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Electric motors - where?

R/C Submarine modelers

Postby Wayne Frey » Fri Feb 20, 2004 11:57 pm

Where can I find the pittman-dumas electric motors larger than the "500" style?
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Postby Wayne Frey » Sat Feb 21, 2004 8:02 pm

Tp be a little more exact--. I am looking for a "900" size motor. I checked hobbie lobby,but 700 is as high as it goes there.
Pittman makes the Dumas motors, I think.But have not been lucky finding them online.
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Postby Wayne Frey » Sat Feb 21, 2004 11:37 pm

A 700 can work after all.
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Postby kd6hq » Sun Feb 22, 2004 4:25 am

Wayne

If your still looking try Harbor Models.
Don

Keep the faith.....
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Postby Dolphin » Sun Feb 22, 2004 4:34 pm

Comrade Wayne! (referring to your passon for Russian subs)

Perhaps your referring to the Graupner 900 BB torque? Awesome powerful motor. Very efficient for it's size and cost (71%). About 45-50 American dollars. Unavailable in the USA, but available (very common) in European hobby shops. Likely unavailable in America because model boats here take second to model cars and aircraft....why would you need such a large motor in a mere R/C car? We in this hobby need to change this by making a bigger 'splash' you might say!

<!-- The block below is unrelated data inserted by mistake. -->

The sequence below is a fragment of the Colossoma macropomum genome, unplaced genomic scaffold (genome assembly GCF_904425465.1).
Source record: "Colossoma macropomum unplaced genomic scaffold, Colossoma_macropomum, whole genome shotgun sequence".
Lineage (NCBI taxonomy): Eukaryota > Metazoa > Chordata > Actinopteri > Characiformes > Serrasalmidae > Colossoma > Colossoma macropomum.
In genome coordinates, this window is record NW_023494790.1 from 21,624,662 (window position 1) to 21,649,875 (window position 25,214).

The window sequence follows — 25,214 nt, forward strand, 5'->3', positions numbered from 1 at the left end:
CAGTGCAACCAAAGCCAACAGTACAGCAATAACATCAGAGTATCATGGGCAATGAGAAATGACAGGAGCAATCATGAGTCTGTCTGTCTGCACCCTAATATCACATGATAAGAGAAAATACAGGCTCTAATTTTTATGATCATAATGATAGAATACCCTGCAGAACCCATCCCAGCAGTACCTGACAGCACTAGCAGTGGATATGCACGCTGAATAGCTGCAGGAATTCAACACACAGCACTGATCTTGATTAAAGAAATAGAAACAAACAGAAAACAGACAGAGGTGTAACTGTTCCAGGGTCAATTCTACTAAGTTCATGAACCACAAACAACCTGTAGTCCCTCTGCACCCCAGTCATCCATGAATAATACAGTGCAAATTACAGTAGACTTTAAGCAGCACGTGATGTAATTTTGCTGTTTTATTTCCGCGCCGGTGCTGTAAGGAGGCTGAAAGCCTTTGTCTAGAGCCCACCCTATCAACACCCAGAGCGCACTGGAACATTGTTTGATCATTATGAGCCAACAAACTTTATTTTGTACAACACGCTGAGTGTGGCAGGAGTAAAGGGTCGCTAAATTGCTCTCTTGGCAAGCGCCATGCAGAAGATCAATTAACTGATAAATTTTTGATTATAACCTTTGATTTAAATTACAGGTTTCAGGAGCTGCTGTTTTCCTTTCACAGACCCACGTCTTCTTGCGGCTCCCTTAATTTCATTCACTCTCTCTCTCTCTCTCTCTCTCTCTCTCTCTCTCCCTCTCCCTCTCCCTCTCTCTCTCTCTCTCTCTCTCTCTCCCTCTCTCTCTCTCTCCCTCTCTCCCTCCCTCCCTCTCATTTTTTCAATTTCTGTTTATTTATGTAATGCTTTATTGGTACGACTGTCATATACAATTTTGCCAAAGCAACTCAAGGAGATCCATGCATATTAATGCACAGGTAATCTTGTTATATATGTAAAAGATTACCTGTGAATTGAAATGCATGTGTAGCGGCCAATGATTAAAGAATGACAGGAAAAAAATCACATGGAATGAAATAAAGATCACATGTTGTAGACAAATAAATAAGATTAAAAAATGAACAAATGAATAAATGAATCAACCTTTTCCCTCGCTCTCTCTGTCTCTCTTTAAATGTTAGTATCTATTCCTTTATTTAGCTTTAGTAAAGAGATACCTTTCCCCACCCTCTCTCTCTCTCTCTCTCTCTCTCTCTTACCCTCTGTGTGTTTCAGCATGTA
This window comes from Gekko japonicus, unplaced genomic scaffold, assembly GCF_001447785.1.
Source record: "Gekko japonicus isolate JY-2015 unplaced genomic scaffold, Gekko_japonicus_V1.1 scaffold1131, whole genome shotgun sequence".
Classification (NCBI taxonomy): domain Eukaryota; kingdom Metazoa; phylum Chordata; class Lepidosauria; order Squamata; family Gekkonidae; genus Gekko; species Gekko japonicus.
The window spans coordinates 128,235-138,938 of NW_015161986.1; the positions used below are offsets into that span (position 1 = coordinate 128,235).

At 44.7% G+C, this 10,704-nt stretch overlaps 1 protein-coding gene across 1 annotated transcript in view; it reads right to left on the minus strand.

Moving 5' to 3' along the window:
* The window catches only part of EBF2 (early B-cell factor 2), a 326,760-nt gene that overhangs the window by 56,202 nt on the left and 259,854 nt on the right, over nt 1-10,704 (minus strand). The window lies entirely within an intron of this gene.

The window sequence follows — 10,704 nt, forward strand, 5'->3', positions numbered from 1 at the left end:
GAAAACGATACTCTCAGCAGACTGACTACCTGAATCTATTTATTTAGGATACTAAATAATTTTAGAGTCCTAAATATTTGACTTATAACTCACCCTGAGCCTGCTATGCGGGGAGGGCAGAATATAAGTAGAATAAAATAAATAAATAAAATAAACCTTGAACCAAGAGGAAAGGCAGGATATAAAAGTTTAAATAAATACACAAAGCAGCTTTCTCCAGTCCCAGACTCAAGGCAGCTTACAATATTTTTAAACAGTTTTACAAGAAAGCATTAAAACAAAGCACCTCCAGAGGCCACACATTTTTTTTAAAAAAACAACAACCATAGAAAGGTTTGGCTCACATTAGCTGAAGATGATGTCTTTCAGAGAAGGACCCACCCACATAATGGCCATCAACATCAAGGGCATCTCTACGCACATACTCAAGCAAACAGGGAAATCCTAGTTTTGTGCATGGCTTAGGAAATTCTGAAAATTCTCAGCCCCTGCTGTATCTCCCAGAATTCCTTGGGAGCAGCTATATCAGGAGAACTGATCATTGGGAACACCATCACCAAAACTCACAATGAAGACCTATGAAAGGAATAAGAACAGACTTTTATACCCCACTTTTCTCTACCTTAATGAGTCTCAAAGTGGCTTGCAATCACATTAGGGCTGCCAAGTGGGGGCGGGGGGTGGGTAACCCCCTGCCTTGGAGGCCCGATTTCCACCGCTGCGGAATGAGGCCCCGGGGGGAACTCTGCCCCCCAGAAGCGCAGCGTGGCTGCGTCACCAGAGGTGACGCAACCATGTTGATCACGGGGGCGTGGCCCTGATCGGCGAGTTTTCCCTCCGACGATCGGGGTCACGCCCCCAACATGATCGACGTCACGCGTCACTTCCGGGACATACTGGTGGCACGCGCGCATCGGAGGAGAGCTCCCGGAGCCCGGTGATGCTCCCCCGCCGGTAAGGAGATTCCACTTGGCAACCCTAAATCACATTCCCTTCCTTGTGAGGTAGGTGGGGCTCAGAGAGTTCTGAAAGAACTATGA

This Graupner 900 BB torque would be used direct drive and turn a prop around the same diameter as the motor casing. This is the common rule of thumb way European (mainly German-Dutch and other) submarine modelers set up their boats. Characterized by direct drive/most efficient vs. cost/and unity in size of motor casing = propeller size. In the United States we use smaller motors Graupner 300 to 700...reduction gear/belt drives. We tend to build with enough propulsion power to drive us to the surface. German modelers tend to use enough propulsion power to reach the surface and beyond! LOL! These motors work best using large Ni Cad batteries....this is where you will pay the money....200 plus dollars? However these batteries though not cheap when soldered into a large battery....will allow shorter time recharges and many more recharges....in the hundreds....vs. many dozens of recharges using acid lead gel cells. Conversely....Gelcells are water proof and a order of magnitude cheaper. In Europe they operate their propulsion motors around 12 to 24 volts. We in America generally tend to set our propulsion systems up 6 to 12 volts. These Graupner motors (and Maxon if you can find used ones cheaply....these motors are ...as my boss used to say....godlike!) run more efficiently on higher voltages. I think good power without the incredible speeds...with good endurance is best....balancing endurance and speed...I would lean toward more endurance....at least as long as your transmitter battery that is.